Viola Irene Desmond, Canadian civil rights activist
In 1946 she challenged racial segregation at a cinema in New Glasgow, Nova Scotia by refusing to leave a whites-only area of the Roseland Theatre. Desmond's case is one of the most publicized incidents of racial discrimination in Canadian history and helped start the modern civil rights movement in Canada.
Anne Frank, German-born Dutch-Jewish diarist
One of the most discussed Jewish victims of the Holocaust, she gained fame posthumously with the publication of The Diary of a Young Girl, in which she documents her life in hiding from 1942 to 1944, during the German occupation of the Netherlands in World War II. It is one of the world's best known books and has been the basis for several plays and films.
Malala Yousafzai, also known as Malala
She is a Pakistani activist for female education and the youngest Nobel Prize laureate. She is known for human rights advocacy, especially the education of women and children in her native Swat Valley in Khyber Pakhtunkhwa, northwest Pakistan, where the local Taliban had at times banned girls from attending school. Her advocacy has grown into an international movement, and according to former Pakistani Prime Minister Shahid Khaqan Abbasi, she has become "the most prominent citizen" of the country.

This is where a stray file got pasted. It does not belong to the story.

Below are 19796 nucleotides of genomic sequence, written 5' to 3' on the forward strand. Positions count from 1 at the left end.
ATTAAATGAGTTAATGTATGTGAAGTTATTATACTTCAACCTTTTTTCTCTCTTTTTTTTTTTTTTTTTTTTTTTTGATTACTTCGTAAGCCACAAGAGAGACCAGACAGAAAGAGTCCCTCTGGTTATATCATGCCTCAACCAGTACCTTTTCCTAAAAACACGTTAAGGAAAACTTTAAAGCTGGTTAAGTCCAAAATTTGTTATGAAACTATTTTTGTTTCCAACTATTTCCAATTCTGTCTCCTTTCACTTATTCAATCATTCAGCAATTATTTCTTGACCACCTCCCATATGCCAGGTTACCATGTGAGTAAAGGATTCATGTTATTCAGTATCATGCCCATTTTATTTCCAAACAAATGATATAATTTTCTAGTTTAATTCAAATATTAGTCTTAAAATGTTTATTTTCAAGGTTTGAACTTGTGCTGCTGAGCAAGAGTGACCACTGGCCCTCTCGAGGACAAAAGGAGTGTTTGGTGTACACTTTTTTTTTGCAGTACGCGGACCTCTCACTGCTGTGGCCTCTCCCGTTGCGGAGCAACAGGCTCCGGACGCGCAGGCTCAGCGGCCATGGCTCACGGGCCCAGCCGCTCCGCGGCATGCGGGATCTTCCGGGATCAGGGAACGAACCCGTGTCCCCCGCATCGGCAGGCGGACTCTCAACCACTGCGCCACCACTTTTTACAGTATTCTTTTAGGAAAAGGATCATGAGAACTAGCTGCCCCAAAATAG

Mary Teresa Bojaxhiu born in Albania, commonly known as Mother Teresa and honoured in the Catholic Church as Saint Teresa of Calcutta. She was Albanian-Indian Roman Catholic nun and missionary. She had taken care of the poorest of the poorest.
Greta Tintin Eleonora Ernman Thunberg
She is the little girl, who makes weak men angry and strong men proud. The Swedish environmental activist on climate change whose campaigning has gained international recognition. Thunberg is known for her straightforward speaking manner, both in public and to political leaders and assemblies, in which she urges immediate action to address the climate crisis. Thunberg's activism started after convincing her parents to adopt several lifestyle choices to reduce their own carbon footprint.
Maya Angelou born Marguerite Annie Johnson
She was an American poet, singer, memoirist, and civil rights activist. She published seven autobiographies, three books of essays, several books of poetry, and is credited with a list of plays, movies, and television shows spanning over 50 years. She became a poet and writer after a series of occupations as a young adult, including fry cook, sex worker, nightclub dancer and performer, cast member of the opera Porgy and Bess, coordinator for the Southern Christian Leadership Conference, and journalist in Egypt and Ghana during the decolonization of Africa. She was an actress, writer, director, and producer of plays, movies, and public television programs.